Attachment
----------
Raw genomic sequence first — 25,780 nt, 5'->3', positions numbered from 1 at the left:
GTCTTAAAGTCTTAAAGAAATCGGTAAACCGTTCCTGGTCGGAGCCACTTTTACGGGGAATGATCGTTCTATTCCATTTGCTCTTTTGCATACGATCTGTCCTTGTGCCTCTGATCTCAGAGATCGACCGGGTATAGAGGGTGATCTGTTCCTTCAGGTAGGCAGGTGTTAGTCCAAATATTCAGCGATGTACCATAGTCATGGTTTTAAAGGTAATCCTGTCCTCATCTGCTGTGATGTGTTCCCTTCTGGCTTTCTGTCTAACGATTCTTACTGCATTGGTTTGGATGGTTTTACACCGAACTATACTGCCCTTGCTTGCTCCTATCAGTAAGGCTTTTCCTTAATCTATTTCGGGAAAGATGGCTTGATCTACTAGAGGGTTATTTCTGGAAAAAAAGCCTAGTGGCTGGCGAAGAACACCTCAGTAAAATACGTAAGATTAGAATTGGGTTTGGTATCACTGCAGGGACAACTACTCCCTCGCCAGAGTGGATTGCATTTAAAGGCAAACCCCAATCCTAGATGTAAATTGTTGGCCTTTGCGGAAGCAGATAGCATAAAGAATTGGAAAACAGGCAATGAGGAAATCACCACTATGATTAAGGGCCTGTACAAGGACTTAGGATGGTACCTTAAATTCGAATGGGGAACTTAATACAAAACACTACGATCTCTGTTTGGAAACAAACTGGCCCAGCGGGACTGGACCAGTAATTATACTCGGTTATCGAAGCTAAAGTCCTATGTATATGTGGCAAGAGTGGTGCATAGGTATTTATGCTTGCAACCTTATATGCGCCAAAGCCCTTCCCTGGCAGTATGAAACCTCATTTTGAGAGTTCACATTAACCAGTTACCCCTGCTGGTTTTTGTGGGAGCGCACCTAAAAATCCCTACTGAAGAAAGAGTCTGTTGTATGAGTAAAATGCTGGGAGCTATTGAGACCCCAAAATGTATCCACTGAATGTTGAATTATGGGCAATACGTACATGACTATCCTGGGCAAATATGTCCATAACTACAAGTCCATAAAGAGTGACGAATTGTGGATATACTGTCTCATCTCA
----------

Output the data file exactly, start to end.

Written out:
Raw genomic sequence first — 25,780 nt, 5'->3', positions numbered from 1 at the left:
GTCTTAAAGTCTTAAAGAAATCGGTAAACCGTTCCTGGTCGGAGCCACTTTTACGGGGAATGATCGTTCTATTCCATTTGCTCTTTTGCATACGATCTGTCCTTGTGCCTCTGATCTCAGAGATCGACCGGGTATAGAGGGTGATCTGTTCCTTCAGGTAGGCAGGTGTTAGTCCAAATATTCAGCGATGTACCATAGTCATGGTTTTAAAGGTAATCCTGTCCTCATCTGCTGTGATGTGTTCCCTTCTGGCTTTCTGTCTAACGATTCTTACTGCATTGGTTTGGATGGTTTTACACCGAACTATACTGCCCTTGCTTGCTCCTATCAGTAAGGCTTTTCCTTAATCTATTTCGGGAAAGATGGCTTGATCTACTAGAGGGTTATTTCTGGAAAAAAAGCCTAGTGGCTGGCGAAGAACACCTCAGTAAAATACGTAAGATTAGAATTGGGTTTGGTATCACTGCAGGGACAACTACTCCCTCGCCAGAGTGGATTGCATTTAAAGGCAAACCCCAATCCTAGATGTAAATTGTTGGCCTTTGCGGAAGCAGATAGCATAAAGAATTGGAAAACAGGCAATGAGGAAATCACCACTATGATTAAGGGCCTGTACAAGGACTTAGGATGGTACCTTAAATTCGAATGGGGAACTTAATACAAAACACTACGATCTCTGTTTGGAAACAAACTGGCCCAGCGGGACTGGACCAGTAATTATACTCGGTTATCGAAGCTAAAGTCCTATGTATATGTGGCAAGAGTGGTGCATAGGTATTTATGCTTGCAACCTTATATGCGCCAAAGCCCTTCCCTGGCAGTATGAAACCTCATTTTGAGAGTTCACATTAACCAGTTACCCCTGCTGGTTTTTGTGGGAGCGCACCTAAAAATCCCTACTGAAGAAAGAGTCTGTTGTATGAGTAAAATGCTGGGAGCTATTGAGACCCCAAAATGTATCCACTGAATGTTGAATTATGGGCAATACGTACATGACTATCCTGGGCAAATATGTCCATAACTACAAGTCCATAAAGAGTGACGAATTGTGGATATACTGTCTCATCTCA